Nancy Loo, co-president of the Asian American Journalists Association- Chicago, read a letter from television journalist Lisa Ling on behalf of the Lee and Ling families at the vigil. Lisa is Laura’s sister and lived in Chicago before moving to L.A. in 2007.
“We know that our government is working very hard to secure their release, but given the sensitivity of the situation and the fact that our two countries have no diplomatic relationship, our families are not making any public comments other than to thank you so very much for coming out to support our girls,” the letter read.
Alex Castro, a journalist who worked with Laura Ling in L.A., said Laura has “always been passionate about helping people” and that she is going to be deeply moved when she finds out about the outpouring of support for her and Lee.
Richie Porter, a representative from Sen. Roland Burris’ office, said U.S. residents rely on the work of journalists overseas to keep people informed about international affairs and that the congressman hopes for Lee and Ling’s safe return. Asian American Bar Association president Anne Shaw said there are human rights violations occurring all over the world that we don’t know about. She said journalists like Ling and Lee are needed to shed the light on these issues.
“Every day journalists from free countries risk their lives to tell the truth,” said local journalist Joanie Lum.
Lum said change can happen when the public begins to ask questions, gets the media involved and reaches out to public officials. Lee and Ling cannot be forgotten, she said, and the more attention the case receives the more everyone can help their cause.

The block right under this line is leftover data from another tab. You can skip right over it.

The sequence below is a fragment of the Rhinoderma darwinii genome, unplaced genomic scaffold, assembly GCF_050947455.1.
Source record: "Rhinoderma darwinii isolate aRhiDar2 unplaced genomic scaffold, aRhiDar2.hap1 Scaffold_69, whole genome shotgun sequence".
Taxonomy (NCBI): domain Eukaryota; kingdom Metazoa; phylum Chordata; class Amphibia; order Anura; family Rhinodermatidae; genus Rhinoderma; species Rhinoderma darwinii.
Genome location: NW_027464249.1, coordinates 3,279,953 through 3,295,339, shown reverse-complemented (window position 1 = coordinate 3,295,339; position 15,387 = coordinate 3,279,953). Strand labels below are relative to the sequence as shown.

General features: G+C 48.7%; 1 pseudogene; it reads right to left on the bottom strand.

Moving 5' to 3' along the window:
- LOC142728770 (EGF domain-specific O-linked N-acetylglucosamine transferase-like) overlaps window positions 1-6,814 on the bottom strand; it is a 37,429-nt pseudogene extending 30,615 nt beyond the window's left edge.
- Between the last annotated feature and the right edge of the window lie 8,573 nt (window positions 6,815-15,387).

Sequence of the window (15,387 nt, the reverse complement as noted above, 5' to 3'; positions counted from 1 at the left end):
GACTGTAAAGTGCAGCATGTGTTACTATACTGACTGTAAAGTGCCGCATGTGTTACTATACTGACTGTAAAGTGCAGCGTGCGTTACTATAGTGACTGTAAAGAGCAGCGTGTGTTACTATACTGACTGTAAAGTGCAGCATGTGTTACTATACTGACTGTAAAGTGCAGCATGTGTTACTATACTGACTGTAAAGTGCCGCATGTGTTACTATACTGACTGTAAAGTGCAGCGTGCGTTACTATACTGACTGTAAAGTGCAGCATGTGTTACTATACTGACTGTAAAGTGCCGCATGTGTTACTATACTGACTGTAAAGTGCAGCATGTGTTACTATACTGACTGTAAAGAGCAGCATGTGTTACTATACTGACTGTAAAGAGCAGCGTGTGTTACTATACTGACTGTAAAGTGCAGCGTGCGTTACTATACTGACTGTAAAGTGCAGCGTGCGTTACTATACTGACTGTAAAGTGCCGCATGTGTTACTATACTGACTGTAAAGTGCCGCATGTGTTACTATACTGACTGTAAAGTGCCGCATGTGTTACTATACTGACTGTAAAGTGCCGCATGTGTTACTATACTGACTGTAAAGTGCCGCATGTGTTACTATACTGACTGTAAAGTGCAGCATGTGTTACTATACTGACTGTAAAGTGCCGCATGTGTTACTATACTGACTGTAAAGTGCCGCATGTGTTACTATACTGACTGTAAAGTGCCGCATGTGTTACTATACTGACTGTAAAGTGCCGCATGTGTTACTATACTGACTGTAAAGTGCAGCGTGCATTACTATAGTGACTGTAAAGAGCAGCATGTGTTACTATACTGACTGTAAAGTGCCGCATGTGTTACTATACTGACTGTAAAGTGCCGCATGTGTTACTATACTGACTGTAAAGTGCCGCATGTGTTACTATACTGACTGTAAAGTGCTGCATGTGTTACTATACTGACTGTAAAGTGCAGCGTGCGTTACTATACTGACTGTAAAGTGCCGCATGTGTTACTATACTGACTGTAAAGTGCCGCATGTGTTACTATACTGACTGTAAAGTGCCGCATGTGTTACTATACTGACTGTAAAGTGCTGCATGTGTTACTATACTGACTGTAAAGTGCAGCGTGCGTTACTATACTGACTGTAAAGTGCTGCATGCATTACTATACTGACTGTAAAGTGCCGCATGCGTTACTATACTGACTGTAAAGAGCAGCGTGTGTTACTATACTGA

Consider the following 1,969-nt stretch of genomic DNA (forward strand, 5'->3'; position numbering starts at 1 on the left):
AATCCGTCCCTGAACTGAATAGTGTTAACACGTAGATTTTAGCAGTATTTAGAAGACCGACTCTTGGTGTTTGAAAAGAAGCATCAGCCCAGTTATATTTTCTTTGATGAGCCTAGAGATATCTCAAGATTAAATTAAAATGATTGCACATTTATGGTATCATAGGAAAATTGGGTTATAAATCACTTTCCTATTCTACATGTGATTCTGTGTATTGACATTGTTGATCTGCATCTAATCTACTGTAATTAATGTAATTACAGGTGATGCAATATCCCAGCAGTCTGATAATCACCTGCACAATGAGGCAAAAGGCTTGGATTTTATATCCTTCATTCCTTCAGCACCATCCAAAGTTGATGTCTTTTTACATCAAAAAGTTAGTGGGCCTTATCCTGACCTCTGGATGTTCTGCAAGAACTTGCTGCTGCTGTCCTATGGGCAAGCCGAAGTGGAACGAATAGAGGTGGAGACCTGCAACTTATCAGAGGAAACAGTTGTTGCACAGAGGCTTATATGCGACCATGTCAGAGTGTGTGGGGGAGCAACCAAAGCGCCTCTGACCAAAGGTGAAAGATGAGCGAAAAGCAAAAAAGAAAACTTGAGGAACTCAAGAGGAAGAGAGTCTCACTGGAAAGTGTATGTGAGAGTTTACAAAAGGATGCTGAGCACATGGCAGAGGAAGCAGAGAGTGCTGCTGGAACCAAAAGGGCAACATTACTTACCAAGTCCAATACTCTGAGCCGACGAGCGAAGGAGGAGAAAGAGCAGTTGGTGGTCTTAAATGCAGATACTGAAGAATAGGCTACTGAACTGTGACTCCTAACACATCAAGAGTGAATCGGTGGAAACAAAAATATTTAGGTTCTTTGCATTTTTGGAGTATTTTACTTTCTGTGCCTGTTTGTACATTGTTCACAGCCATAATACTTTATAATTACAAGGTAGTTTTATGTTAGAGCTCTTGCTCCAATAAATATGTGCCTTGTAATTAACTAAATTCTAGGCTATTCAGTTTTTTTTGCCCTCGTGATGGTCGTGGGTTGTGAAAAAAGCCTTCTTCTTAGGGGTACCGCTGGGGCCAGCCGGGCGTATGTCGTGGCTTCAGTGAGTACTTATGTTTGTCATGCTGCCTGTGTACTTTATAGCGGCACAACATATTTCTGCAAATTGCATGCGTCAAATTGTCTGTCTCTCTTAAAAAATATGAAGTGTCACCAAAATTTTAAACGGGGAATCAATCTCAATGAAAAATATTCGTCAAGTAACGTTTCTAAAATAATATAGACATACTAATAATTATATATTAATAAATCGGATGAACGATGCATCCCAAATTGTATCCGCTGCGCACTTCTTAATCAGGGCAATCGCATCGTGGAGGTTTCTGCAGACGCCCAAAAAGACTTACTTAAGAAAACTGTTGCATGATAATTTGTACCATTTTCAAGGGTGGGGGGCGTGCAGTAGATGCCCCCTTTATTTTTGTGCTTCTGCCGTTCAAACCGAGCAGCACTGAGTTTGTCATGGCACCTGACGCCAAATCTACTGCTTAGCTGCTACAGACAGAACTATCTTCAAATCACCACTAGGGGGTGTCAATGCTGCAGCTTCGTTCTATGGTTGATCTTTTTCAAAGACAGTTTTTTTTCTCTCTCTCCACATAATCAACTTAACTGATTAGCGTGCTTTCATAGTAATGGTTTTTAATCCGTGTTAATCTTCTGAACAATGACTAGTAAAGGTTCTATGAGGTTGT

Press freedom ‘fragile’
Because the U.S. doesn’t have diplomatic ties with North Korea, the U.S. Department of State is working through the Swedish ambassador to the country. The ambassador’s last visit with the journalists was on March 30. Mahoney said it’s not clear what charges the two journalists are being held on and that there is no information on whether they will have due process or legal representation before a North Korean court. North Korea has no independent press, he said, and is one of the most heavily censored countries in the world. Mahoney said any news the international community receives about the trial will come from state-controlled media in the country.
Press freedom around the world has eroded over the past decade, Mahoney said, and following the Sept. 11 attacks more countries began using national security and terrorism concerns as reasons to jail journalists. Freedom House, which also publishes an annual index on global media independence, reported that only 17 percent of the world’s population lives in countries with a free press. In 2000, CPJ reported that 81 journalists were imprisoned worldwide and by the end of 2001 Mahoney said that figure jumped to 137. CPJ has documented at least 125 journalists who are currently being detained worldwide.
The rise of the Internet is also a contributing factor to press suppression, Mahoney said, because it has given a voice to people in countries with limited free press. He said 2008 was the first time the number of online journalists imprisoned worldwide exceeded journalists from more traditional mediums.
“Press freedom is a fragile thing and it needs a lot more defense,” he said.
On the Web:
Facebook. http://www.facebook.com/, group: Detained In North Korea: Journalist Laura Ling and Euna Lee, please help
Committee to Protect Journalists, http://www.cpj.org/
Freedom House, http://www.freedomhouse.org/